Trace element geochemistry of the Arno River and its main tributaries was investigated on the basis of two surveys carried out in November 1996 and June 1997. By analyzing filtered and unfiltered water samples, Fe and Al are found in solution mainly as colloidal particles of size lower than 0.45 um. In June (lower flow rate), Fe and Al are enriched in the filtered waters from the main river, and this feature was interpreted in terms of higher water temperature promoting the formation of smaller particles, thus reducing their aggregation properties. Iron and Al show perfectly synchronous downstream profiles along the Arno River, correlate quite well each to other, and display abrupt concentration increases near to Florence, where the lithology of the catchment changes from siliciclastic dominated to clay-sand (lacustrine-marine)-dominated. The same behaviour is shown by most of the other trace elements in the river, thus supporting a general lithological control. Trace elements in the final part of the Arno River are influenced by flocculation processes in addition to mixing. Adsorption phenomena on oxy-hydroxides are denoted by good elemental correlations with Fe (and Al). Sporadic anomalous concentration values, possibly related to anthropogenic contributions, may prevent such correlations. Referring to the quality of waters for potable use and fish life, toxic elements are below the acceptable limits of current European regulations, with few exceptions for Hg exceeding guideline values. Multivariate analysis groups trace elements according to geochemical affinities and natural or anthropogenic sources, thus distinguishing contaminated from uncontaminated samples. The results achieved in this work will help regional and national Authorities for compliance with the EU water policy, especially in assessing the water quality at the river basin scale and its vulnerability to human activities.

Trace elements in the River Arno and its tributaries, northern Tuscany, Italy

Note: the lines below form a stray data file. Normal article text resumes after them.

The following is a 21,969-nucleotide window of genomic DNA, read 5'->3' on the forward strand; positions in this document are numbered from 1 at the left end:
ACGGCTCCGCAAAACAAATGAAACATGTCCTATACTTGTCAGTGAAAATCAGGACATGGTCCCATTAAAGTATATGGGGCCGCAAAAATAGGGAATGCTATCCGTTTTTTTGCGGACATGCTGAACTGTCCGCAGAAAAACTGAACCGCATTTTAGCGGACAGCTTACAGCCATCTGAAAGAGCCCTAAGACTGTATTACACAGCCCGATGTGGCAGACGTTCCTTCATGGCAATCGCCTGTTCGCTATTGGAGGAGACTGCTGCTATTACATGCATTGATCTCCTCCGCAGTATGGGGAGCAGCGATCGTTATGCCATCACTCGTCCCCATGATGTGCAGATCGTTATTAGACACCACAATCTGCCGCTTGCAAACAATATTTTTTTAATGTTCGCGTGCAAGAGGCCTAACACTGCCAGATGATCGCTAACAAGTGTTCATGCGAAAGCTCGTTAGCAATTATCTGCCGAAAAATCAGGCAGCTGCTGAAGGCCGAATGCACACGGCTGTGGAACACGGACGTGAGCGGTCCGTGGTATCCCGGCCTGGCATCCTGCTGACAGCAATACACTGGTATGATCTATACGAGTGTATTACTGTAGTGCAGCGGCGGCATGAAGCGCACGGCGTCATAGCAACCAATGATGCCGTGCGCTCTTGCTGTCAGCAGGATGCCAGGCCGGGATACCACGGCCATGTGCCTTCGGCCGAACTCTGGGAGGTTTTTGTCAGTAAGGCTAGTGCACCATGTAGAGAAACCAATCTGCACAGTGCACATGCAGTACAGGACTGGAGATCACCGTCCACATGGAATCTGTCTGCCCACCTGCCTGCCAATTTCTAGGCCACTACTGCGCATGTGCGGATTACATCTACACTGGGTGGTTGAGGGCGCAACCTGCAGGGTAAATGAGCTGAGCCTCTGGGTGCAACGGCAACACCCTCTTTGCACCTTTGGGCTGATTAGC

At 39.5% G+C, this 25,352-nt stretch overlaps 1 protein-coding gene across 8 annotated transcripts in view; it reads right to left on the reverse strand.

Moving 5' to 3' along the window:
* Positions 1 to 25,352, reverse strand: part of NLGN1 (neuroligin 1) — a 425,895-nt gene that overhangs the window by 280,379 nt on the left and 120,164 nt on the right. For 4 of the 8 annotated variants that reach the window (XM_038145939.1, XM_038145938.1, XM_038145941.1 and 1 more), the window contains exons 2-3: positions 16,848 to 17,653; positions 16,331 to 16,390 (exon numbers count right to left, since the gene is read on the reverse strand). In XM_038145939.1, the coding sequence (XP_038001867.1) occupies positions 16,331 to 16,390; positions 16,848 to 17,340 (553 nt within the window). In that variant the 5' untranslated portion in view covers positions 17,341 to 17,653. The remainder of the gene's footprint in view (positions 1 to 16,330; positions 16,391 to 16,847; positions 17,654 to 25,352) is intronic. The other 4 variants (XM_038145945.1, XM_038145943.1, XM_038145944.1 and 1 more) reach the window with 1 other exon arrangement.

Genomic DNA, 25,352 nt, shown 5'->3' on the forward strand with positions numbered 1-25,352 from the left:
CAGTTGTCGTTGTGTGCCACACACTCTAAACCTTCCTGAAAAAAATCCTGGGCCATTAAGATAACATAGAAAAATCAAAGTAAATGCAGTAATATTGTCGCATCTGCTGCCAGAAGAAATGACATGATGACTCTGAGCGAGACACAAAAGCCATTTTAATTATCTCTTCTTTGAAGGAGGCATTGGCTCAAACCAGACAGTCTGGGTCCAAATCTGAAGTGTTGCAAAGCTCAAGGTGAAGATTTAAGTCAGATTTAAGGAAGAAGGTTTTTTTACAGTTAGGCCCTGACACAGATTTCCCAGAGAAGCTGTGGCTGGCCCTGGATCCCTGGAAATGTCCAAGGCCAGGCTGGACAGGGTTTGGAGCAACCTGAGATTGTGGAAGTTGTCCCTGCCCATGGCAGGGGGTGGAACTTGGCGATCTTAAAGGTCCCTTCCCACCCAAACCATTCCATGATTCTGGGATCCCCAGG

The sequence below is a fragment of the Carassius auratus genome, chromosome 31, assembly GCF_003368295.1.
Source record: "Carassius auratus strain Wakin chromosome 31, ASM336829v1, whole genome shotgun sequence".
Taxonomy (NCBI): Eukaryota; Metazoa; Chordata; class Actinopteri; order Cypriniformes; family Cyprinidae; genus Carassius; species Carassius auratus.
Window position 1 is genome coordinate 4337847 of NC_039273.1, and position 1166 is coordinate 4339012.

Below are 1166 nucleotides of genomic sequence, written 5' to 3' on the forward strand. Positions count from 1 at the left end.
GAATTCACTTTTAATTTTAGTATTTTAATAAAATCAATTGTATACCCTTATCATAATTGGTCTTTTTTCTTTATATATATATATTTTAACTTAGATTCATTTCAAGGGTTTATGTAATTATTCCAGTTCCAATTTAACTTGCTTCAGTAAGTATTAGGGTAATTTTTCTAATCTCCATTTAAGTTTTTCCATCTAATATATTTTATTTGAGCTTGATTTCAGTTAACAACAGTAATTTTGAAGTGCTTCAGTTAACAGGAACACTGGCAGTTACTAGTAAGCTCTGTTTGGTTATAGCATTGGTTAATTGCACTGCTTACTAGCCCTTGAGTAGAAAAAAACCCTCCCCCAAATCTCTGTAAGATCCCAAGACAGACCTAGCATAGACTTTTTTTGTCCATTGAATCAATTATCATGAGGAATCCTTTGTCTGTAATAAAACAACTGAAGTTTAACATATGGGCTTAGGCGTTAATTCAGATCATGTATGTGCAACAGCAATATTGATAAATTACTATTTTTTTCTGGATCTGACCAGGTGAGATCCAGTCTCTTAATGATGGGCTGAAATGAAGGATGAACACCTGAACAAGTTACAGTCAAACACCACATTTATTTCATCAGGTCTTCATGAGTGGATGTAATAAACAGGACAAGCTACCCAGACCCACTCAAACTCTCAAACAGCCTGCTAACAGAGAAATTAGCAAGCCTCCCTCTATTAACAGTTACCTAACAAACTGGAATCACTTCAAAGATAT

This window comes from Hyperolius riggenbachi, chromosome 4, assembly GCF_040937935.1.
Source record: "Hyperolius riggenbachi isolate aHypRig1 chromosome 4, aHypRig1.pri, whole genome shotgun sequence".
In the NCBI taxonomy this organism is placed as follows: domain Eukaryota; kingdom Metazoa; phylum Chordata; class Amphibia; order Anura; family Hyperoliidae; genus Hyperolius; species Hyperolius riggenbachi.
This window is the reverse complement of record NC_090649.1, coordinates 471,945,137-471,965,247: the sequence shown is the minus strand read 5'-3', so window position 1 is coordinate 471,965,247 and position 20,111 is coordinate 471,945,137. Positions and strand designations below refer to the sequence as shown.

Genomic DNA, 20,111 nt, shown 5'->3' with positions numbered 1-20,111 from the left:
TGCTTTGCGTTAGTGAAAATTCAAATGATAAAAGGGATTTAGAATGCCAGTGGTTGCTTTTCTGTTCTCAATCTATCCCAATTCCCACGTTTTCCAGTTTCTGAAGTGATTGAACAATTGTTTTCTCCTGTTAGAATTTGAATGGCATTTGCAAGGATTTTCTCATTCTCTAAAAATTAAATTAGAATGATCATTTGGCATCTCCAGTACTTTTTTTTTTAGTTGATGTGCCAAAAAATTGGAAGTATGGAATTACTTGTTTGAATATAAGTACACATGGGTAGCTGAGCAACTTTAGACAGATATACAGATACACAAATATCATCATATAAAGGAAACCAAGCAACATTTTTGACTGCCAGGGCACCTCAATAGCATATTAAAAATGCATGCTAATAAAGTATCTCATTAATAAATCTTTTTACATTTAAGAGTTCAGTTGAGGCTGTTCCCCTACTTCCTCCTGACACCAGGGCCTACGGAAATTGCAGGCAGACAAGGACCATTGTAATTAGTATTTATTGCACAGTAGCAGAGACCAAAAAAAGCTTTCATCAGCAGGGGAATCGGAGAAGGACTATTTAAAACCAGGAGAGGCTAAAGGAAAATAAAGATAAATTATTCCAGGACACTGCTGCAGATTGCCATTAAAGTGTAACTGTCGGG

CIDU, ROSA;
2009

Abstract

Trace element geochemistry of the Arno River and its main tributaries was investigated on the basis of two surveys carried out in November 1996 and June 1997. By analyzing filtered and unfiltered water samples, Fe and Al are found in solution mainly as colloidal particles of size lower than 0.45 um. In June (lower flow rate), Fe and Al are enriched in the filtered waters from the main river, and this feature was interpreted in terms of higher water temperature promoting the formation of smaller particles, thus reducing their aggregation properties. Iron and Al show perfectly synchronous downstream profiles along the Arno River, correlate quite well each to other, and display abrupt concentration increases near to Florence, where the lithology of the catchment changes from siliciclastic dominated to clay-sand (lacustrine-marine)-dominated. The same behaviour is shown by most of the other trace elements in the river, thus supporting a general lithological control. Trace elements in the final part of the Arno River are influenced by flocculation processes in addition to mixing. Adsorption phenomena on oxy-hydroxides are denoted by good elemental correlations with Fe (and Al). Sporadic anomalous concentration values, possibly related to anthropogenic contributions, may prevent such correlations. Referring to the quality of waters for potable use and fish life, toxic elements are below the acceptable limits of current European regulations, with few exceptions for Hg exceeding guideline values. Multivariate analysis groups trace elements according to geochemical affinities and natural or anthropogenic sources, thus distinguishing contaminated from uncontaminated samples. The results achieved in this work will help regional and national Authorities for compliance with the EU water policy, especially in assessing the water quality at the river basin scale and its vulnerability to human activities.
Arno river; Trace elements; Water quality; colloidal particles
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Utilizza questo identificativo per citare o creare un link a questo documento: http://hdl.handle.net/11584/21018
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